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Data from: Phylogenetic signal and noise: predicting the power of a data set to resolve phylogeny


Townsend, Jeffrey P.; Su, Zhuo; Tekle, Yonas I. (2012), Data from: Phylogenetic signal and noise: predicting the power of a data set to resolve phylogeny, Dryad, Dataset,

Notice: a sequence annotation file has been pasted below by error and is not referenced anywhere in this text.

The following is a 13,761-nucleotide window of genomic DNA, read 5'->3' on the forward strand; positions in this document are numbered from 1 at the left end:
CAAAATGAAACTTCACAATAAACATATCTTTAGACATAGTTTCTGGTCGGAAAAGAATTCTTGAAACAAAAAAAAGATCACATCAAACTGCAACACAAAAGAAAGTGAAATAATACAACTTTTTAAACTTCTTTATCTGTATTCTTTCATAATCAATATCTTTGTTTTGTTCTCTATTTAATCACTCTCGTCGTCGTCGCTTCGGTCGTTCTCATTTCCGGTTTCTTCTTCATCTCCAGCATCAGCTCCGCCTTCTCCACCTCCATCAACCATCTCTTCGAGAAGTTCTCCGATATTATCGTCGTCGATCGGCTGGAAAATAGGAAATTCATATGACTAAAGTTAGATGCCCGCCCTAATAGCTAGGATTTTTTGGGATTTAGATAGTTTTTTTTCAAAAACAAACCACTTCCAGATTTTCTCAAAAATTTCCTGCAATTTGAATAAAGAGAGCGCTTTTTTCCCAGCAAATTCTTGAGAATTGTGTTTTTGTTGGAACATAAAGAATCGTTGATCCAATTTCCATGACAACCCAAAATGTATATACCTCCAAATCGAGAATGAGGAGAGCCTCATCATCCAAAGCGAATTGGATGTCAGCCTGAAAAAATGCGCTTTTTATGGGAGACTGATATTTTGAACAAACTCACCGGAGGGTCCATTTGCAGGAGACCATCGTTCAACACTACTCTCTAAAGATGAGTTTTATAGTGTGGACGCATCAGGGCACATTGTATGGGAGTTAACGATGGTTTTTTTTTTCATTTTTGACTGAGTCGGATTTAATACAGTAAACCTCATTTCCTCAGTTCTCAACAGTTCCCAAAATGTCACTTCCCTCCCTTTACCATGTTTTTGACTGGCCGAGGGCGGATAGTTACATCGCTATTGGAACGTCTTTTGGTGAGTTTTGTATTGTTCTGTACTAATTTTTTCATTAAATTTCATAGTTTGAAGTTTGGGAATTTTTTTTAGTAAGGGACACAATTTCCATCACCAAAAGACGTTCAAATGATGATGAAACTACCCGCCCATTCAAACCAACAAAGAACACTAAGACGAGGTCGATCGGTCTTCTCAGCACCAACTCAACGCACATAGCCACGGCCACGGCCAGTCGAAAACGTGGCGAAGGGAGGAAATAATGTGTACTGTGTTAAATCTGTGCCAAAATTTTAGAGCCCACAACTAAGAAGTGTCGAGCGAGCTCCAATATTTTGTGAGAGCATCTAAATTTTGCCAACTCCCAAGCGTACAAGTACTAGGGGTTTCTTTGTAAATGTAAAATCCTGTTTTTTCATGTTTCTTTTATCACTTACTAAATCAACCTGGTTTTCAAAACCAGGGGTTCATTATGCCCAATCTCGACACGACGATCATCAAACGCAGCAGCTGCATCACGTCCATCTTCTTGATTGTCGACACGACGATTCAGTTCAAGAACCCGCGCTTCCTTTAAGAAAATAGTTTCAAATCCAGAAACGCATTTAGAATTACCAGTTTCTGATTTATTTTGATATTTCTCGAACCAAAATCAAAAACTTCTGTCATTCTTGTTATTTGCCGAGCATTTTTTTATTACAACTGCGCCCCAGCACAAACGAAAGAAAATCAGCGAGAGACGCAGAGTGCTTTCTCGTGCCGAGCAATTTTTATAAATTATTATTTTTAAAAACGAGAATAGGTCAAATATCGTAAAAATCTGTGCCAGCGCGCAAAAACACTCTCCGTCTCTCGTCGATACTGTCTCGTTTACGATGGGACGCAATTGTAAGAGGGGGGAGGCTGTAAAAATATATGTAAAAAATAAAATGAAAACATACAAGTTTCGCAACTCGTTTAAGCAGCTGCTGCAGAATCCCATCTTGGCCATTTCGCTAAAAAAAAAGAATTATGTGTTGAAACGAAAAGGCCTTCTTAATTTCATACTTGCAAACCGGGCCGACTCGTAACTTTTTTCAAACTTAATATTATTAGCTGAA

A principal objective for phylogenetic experimental design is to predict the power of a dataset to resolve nodes in a phylogenetic tree. However, proactively assessing the potential for phylogenetic noise compared to signal in a candidate dataset has been a formidable challenge. Understanding the impact of collection of additional sequence data to resolve recalcitrant internodes at diverse historical times will facilitate increasingly accurate and cost-effective phylogenetic research. Here, we derive theory based on the fundamental unit of the phylogenetic tree, the quartet, that applies estimates of the state space and the rates of evolution of characters in a dataset to predict phylogenetic signal and phylogenetic noise and therefore to predict the power to resolve internodes. We develop and implement a Monte Carlo approach to estimating power to resolve as well as deriving a nearly equivalent, faster deterministic calculation. These approaches are applied to describe the distribution of potential signal, polytomy, or noise for two example datasets, one recent (CO1 and 28S sequences from Diplazontinae parasitoid wasps) and one deep (eight nuclear genes and a phylogenomic sequence for diverse microbial eukaryotes including Stramenopiles, Alveolata, and Rhizaria). The predicted power of resolution for the loci analyzed is consistent with the historic use of the genes in phylogenetics.

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